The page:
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← How I use art to tackle plastic pollution in our oceans

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Showing Revision 7 created 12/02/2019 by marialadias.

  1. This is Sian Ka'an.
  2. Just south of Tulum
    on Mexico's Caribbean coast,
  3. it's a federally protected reserve,
  4. a UNESCO World Heritage Site
  5. and one of the most biodiverse
    regions on the planet.
  6. But when I first visited in 2010,
  7. I was horrified and completely confused
  8. as to why the beach was covered in trash.
  9. I soon realized that it was floating in
    from all over the world.
  10. I've since returned,
    after that first journey,

  11. several times a year
  12. to visit Sian Ka'an,
    to the country of my birth,
  13. to work with this trash.
  14. And so far,
  15. we've documented garbage from
    58 different countries and territories
  16. on six continents,
  17. all washing ashore
    in this paradise in Mexico.
  18. Although I can never know
    where a product was dropped,

  19. I can, at times, based on the label,
    know where something was made.
  20. In red, you see all of the countries
    represented by their trash
  21. in Sian Ka'an.
  22. Such as these Haitian butter containers
    in all shapes and sizes,
  23. Jamaican water bottles.
  24. Not surprisingly, a lot of the stuff
    is from neighboring Caribbean countries,
  25. but the stuff is from everywhere.
  26. Here's a sampling
    of international water bottles.
  27. And one of the ironies is that
    a lot of what I'm finding
  28. are products for cleaning
    and beautification,
  29. such as this item from the United States,
  30. which is actually made
    to protect your plastic,
  31. (Laughter)

  32. shampoo from South Korea,

  33. bleach from Costa Rica
  34. and a Norwegian toilet cleaner.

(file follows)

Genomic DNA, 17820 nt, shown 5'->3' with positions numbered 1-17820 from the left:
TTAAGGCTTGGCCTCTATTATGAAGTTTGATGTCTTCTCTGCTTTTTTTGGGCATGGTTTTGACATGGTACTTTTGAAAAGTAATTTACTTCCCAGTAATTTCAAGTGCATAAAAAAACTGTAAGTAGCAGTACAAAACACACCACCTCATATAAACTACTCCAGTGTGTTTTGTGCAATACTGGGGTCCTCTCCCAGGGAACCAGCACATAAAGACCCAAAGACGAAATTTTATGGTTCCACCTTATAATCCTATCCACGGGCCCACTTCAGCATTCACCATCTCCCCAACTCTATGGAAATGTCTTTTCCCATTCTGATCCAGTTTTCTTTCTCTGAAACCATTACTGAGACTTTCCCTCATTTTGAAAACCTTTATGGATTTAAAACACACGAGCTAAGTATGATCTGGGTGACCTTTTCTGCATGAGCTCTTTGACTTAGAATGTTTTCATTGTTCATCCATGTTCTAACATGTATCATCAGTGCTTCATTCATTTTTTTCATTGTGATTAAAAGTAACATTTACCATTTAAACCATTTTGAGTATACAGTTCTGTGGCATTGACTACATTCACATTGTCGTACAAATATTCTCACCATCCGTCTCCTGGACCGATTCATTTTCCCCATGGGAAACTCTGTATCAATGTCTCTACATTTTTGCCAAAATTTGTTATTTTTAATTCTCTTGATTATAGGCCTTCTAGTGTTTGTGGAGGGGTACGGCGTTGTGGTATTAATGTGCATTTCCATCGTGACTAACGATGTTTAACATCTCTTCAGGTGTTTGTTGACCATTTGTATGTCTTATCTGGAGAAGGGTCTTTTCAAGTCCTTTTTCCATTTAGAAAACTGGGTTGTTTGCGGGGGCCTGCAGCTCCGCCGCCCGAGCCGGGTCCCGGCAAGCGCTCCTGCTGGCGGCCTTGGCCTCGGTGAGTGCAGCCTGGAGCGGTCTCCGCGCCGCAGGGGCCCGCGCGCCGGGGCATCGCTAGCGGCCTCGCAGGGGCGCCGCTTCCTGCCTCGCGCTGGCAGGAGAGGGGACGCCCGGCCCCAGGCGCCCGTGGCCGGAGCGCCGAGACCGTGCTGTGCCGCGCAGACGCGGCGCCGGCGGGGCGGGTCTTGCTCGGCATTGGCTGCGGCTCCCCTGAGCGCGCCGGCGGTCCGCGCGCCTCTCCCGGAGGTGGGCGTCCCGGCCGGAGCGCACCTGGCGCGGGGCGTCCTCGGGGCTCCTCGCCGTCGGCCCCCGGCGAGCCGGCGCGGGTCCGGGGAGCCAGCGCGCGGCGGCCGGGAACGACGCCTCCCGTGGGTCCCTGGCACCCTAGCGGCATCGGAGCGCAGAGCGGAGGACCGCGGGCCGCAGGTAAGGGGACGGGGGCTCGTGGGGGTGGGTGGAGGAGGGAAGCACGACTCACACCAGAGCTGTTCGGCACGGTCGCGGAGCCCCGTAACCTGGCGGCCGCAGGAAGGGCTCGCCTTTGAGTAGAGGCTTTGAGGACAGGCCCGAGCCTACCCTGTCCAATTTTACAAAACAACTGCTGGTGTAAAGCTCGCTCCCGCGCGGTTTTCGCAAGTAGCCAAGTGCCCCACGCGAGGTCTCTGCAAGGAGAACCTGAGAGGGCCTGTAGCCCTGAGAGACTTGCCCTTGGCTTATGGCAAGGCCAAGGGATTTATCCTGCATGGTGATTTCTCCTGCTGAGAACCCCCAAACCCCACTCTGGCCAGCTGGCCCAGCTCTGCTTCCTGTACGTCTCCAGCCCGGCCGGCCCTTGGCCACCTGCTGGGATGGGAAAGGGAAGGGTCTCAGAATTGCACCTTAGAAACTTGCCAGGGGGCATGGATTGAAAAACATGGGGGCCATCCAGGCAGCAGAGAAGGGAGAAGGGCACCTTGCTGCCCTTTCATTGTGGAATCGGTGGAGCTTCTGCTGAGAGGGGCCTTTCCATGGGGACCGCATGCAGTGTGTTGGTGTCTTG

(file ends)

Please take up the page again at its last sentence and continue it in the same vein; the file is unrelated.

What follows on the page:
35. And it's items that are all
    very familiar to us,
  36. or at least I hope you're familiar
    with these toothbrushes.
  37. (Laughter)

  38. Kitchen utensils.

  39. Toys.
  40. I'm also finding evidence
    of burning plastic trash,
  41. which releases cancer-causing
    fumes into the air.
  42. People ask what's the most
    interesting item that I've found,

  43. and that's by far this prosthetic leg.
  44. And in the background, if you can see
    that blue little bottle cap,
  45. at the time that I found it,
  46. it was actually the home
    to this little hermit crab.
  47. This guy is so cute.
  48. (Laughter)

  49. (Laughter)

  50. And it's these fascinating objects,

  51. but also horrifying objects,
  52. each with their own history,
  53. that I use to make my ephemeral,
    environmental artworks.
  54. And it all started with this image
    in February of 2010,

  55. when I first visited Sian Ka'an.
  56. I noticed that blue was the most
    prevalent color among the plastic.
  57. Purple is actually the most rare color.
    It's kind of like gold to me.
  58. But blue is the most prevalent,
  59. and so I gathered some of the blues
  60. and made this little arrangement
    in front of the blue sky
  61. and blue Caribbean waters.
  62. And when I took a photograph
    and looked at the test shot,
  63. it was like a lightning bolt
    hit me in that moment,
  64. and I knew I was going
    to have to come back
  65. to create a whole series
    of installations on location
  66. and photograph them.
  67. So this turned out to be a sketch

  68. for a work that I completed
    three years later.
  69. I had no idea that almost 10 years later,
  70. almost a decade later,
    I'd still be working on it.
  71. But the problem persists.
  72. So I'm going to show you
    some of the images

  73. from the series that I called "Washed Up:
    Transforming a Trashed Landscape."
  74. Please keep in mind that
    I do not paint the garbage.